Blood Rage (1987)


A typical yet fun 80s slasher movie that boasts a terrific character performance from Louise Lasser. Lasser cropped up in an eclectic bunch of films in the 80s and she is always memorable in them. Here she plays a troubled mother of an even more troubled pair of twins. One of them has just escaped a mental institution after being framed for a crime the other twin committed in their youth. As was all the rage in the late 70s and 80s, Blood Rage hangs itself on a popular holiday, in this case Thanksgiving, which acts as a nice bit of background dressing for the dysfunctional family’s descent into swaying machetes and carved limbs.

While it unsurprisingly runs through the generic slasher motions, the ping-pong narrative between the two twins – one an arrogant jock of a serial killer, the other a beaten down manchild, both played by Mark Soper – as they simultaneously try to track down and avoid each other, is very entertaining. Soper looks like the type of actor who would probably play the jock victim who gets skewered mid-intercourse in the second act of any other 80s slasher flick so it’s fresh to see him as the machete-wielding psycho here. The practical effects courtesy of future Terminator 2 FX man Ed French are great and a lot to do with why the film is even being talked about nowadays.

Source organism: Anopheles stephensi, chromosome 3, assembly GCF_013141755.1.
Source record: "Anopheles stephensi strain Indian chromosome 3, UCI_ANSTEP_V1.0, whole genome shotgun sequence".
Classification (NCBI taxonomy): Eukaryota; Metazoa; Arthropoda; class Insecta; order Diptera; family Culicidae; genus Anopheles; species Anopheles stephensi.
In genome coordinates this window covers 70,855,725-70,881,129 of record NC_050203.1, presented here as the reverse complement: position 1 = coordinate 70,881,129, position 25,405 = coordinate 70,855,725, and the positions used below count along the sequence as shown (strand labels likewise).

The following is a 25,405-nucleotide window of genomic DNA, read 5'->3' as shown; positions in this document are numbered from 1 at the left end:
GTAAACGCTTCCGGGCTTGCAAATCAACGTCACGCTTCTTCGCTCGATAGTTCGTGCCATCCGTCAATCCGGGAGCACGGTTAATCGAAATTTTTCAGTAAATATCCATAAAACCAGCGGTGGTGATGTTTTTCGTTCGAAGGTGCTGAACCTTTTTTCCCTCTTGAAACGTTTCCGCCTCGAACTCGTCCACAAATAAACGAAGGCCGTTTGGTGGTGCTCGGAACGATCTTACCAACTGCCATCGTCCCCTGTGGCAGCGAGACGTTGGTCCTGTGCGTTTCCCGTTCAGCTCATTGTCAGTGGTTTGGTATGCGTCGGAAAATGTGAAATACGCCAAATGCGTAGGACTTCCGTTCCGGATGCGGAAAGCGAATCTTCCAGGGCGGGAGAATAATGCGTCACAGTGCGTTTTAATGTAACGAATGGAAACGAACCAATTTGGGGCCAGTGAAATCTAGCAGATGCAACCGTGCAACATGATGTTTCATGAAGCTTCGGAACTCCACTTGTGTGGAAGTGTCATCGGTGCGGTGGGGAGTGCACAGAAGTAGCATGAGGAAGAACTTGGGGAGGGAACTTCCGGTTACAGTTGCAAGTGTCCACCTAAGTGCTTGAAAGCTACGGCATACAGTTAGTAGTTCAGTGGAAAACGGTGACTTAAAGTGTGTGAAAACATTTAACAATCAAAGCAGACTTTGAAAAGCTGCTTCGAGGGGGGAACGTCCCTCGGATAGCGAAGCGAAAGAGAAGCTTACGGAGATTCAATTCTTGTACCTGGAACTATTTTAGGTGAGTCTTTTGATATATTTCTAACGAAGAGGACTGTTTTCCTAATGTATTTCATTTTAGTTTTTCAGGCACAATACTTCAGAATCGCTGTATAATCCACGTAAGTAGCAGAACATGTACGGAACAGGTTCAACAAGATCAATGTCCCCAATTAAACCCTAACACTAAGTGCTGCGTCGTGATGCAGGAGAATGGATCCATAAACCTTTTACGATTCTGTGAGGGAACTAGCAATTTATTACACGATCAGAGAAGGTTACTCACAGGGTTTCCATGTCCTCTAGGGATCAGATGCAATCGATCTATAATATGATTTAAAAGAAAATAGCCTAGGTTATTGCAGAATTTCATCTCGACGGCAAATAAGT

As I said above though, the reason this film will stick with you, if it sticks at all, is because of Lasser’s performance. Between all the nutty gore sequences and scenes of late twenties actors acting badly, we cut back to Lasser’s mother character slowly crumbling. Whether it’s sat on the kitchen floor eating the sad remains of the Thanksgiving dinner or wielding a vacuum in one hand and a glass of wine in the other, she is always doing something interesting and strange. Moments like these usually have no business in a bog-standard horror flick but the fact they are here makes Blood Rage all the more commendable.

I certainly wouldn’t have come across Blood Rage if it wasn’t for Arrow Video’s new special edition. I’m at the point now where I just buy practically everything they release. Some are good, some are bad and some are an interesting mix of the two, like this film, but they’re always worth the time. I wouldn’t say go out of your way to check out Blood Rage but if you have an appetite for this period of horror filmmaking and know what to expect, it will treat you to some surprises.

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